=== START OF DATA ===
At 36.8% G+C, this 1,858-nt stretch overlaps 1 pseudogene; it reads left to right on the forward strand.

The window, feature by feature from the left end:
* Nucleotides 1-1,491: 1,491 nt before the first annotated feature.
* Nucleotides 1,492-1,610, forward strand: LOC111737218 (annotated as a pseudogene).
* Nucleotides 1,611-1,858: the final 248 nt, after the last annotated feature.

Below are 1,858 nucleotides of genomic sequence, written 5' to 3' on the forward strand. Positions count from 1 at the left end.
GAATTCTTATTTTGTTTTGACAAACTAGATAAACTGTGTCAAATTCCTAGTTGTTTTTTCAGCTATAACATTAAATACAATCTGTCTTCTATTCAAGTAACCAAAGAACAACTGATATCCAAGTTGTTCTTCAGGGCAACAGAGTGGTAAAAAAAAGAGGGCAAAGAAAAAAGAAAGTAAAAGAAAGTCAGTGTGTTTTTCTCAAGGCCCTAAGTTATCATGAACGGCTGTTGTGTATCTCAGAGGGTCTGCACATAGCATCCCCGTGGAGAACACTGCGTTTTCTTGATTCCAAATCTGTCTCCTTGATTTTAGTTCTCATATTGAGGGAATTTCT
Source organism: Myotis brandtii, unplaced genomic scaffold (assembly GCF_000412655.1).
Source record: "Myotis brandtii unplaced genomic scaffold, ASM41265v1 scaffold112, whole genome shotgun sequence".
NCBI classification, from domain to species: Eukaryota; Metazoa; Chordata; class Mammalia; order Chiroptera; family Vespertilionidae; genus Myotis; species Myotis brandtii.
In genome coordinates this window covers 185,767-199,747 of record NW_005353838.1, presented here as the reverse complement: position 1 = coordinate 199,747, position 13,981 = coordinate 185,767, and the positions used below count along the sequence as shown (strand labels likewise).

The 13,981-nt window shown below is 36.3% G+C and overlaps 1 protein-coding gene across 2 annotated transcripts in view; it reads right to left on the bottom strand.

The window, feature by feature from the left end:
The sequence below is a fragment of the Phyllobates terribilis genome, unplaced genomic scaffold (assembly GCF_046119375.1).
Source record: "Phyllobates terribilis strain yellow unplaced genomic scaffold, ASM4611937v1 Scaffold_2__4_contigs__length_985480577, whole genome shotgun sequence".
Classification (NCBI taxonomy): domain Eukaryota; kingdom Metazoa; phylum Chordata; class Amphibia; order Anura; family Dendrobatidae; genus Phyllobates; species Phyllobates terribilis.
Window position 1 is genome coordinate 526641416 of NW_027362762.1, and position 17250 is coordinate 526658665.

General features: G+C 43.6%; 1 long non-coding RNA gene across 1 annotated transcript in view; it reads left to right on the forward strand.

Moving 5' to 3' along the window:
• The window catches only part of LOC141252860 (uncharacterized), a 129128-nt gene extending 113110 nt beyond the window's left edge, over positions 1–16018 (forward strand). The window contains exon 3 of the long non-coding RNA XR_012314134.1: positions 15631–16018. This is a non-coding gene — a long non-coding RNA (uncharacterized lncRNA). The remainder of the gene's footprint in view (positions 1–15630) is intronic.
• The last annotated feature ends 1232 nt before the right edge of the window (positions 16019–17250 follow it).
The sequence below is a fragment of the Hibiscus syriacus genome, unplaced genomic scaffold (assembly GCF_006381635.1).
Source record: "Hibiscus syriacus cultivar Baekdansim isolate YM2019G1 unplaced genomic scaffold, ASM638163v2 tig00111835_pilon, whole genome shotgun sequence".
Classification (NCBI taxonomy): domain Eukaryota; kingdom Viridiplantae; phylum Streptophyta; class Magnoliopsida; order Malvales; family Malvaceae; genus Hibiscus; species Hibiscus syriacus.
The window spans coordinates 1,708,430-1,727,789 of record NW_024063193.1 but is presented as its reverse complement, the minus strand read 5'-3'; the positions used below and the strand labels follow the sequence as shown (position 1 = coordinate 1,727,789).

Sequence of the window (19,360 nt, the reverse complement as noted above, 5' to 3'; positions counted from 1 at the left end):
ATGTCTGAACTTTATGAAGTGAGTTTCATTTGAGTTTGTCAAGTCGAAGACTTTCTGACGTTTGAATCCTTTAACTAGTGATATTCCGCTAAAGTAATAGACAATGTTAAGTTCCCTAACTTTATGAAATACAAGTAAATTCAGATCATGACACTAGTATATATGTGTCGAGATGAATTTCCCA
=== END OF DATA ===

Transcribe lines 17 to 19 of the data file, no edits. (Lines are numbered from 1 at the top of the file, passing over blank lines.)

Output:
Window position 1 is genome coordinate 526641416 of NW_027362762.1, and position 17250 is coordinate 526658665.

General features: G+C 43.6%; 1 long non-coding RNA gene across 1 annotated transcript in view; it reads left to right on the forward strand.

Moving 5' to 3' along the window: